Improved Color Over Angle can also be provided. Phosphor layers allow a certain amount of blue light to escape as the blue component of white light, where this is a directional light coming from the LED light product. The Red-Green-Yellow light coming from the phosphor is Lambertion. Therefore, the directionality of the blue light may be different than that of the RGY light causing a “halo” effect at the edges with color looking “cooler” in the direction of the blue LED light and “warmer” at the edges where the light is all RGY. The addition of nano-diffuser selectively diffuses blue light—causing it to have the same Lambertian pattern as the RGY light and creating a very uniform color over angle.

The invention can also be applied to improve the appearance and efficiency of Red Blue lighting systems. In these systems, the native red LEDs are a very efficient source of red light and eliminate the need for costly red phosphor. However, it is often difficult to properly blend the red and blue light with the phosphor light while also avoiding loss of the red light during pass though. A nano-diffuser can be used to selectively scatter blue light, efficiently allowing red light to pass through without high loss. This approach also provides very effective mixing of the light to avoid color over angle and other color separation effects.

The various embodiments of the invention may be implemented in numerous possible configurations. In one embodiment, a diffuser component is provided that includes particles of a light diffractive material, where the diffuser component is separate from the wavelength conversion component. The diffuser component can be combined with a light emitting solid-state radiation source and a wavelength conversion component to manufacture a light emitting device, where the wavelength conversion component comprises particles of at least one photoluminescence material.

FIG. 28 illustrates a lighting product 2800 having a diffuser component 2802 that includes particles of a light scattering material of appropriate particle size(s). In this embodiment, the diffuser component 2802 comprises a generally dome shape that defines an interior volume. A white-LED solid-state light source 2804 is located within the interior volume defined by the diffuser component 2802. The white-LED light source 2804 includes phosphor that is not remote to the LED, but is instead directly applied to the LED typically as an encapsulation on the LED chip.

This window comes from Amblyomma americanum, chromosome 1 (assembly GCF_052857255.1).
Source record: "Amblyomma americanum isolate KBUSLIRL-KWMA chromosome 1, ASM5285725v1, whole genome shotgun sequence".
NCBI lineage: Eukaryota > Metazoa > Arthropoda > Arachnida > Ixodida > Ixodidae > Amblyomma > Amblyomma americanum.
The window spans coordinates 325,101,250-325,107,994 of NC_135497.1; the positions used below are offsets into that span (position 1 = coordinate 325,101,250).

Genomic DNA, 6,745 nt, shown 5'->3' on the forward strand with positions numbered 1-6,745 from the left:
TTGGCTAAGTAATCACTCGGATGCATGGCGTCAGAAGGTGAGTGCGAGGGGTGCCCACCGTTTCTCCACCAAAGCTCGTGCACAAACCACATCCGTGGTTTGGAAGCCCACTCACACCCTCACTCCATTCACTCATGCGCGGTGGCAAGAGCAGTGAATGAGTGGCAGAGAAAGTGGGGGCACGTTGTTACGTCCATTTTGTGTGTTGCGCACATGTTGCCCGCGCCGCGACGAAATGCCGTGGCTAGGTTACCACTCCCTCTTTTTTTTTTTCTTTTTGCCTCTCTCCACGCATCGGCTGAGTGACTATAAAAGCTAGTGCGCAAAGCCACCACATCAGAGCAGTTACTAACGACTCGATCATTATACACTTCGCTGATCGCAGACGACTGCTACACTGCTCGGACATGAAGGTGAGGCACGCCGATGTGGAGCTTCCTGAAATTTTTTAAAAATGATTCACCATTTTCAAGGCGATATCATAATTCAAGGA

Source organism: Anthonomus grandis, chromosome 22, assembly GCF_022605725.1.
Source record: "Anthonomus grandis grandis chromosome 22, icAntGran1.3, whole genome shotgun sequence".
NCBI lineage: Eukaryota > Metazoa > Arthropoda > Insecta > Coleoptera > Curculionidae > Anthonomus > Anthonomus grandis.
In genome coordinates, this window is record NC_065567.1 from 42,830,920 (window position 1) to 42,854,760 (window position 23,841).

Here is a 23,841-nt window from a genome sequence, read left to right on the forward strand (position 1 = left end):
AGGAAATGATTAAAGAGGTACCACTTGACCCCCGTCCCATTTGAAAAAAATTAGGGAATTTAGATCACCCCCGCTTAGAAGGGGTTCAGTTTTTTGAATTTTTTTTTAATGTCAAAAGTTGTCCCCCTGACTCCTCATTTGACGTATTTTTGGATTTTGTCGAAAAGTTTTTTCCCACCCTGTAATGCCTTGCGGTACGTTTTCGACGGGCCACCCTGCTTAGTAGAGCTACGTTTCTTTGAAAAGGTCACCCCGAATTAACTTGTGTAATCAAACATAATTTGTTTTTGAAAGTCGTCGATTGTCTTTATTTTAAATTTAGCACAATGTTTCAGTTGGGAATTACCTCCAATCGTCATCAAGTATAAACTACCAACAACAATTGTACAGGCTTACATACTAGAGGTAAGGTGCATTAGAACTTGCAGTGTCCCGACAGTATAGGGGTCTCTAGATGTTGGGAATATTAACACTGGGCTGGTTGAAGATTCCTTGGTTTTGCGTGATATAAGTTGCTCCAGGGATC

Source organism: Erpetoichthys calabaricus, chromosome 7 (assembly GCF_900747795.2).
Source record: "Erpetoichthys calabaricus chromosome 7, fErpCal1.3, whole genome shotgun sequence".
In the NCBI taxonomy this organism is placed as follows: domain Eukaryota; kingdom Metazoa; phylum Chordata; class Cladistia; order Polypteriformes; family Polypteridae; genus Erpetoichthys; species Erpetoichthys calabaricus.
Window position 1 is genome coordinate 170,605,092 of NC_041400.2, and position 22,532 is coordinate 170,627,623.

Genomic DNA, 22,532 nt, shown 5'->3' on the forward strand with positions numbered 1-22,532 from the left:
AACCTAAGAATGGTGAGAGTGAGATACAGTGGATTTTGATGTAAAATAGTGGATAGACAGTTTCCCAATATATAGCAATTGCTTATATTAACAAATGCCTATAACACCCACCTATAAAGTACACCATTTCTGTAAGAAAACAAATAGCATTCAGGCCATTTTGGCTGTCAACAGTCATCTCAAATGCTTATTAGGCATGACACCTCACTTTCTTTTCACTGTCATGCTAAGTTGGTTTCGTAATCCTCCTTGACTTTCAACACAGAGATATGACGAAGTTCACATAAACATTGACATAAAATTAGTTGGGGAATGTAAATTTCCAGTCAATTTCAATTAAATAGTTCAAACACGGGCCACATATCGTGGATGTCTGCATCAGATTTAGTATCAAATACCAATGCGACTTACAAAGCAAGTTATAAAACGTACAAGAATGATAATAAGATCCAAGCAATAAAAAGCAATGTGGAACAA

FIG. 29 illustrates another lighting product 2900 having a diffuser component 2802. The lighting product 2900 also includes a solid-state light source 2904. However, this embodiment has a phosphor-based wavelength conversion component 2906 that is remote from the solid-state light source 2802.

Since these diffuser components are separate from the wavelength conversion components, they can be manufactured using any suitable approach. For example, injection molding is one approach that can be taken to manufacture the diffusion product. The issue is that phosphor components tend to be sensitive to certain extremes of environmental conditions, e.g. heat, etc. This sensitivity may cause certain restrictions or requirements to be placed upon the manufacturing processes to make the phosphor-based wavelength conversion component. By manufacturing the diffuser component separately from the wavelength conversion component, this means that the diffuser component can be manufactured using process settings (e.g. heat, pressure, etc.) that are most efficient for the diffuser product, even if they are not necessarily efficient or recommended for manufacturing the wavelength conversion product.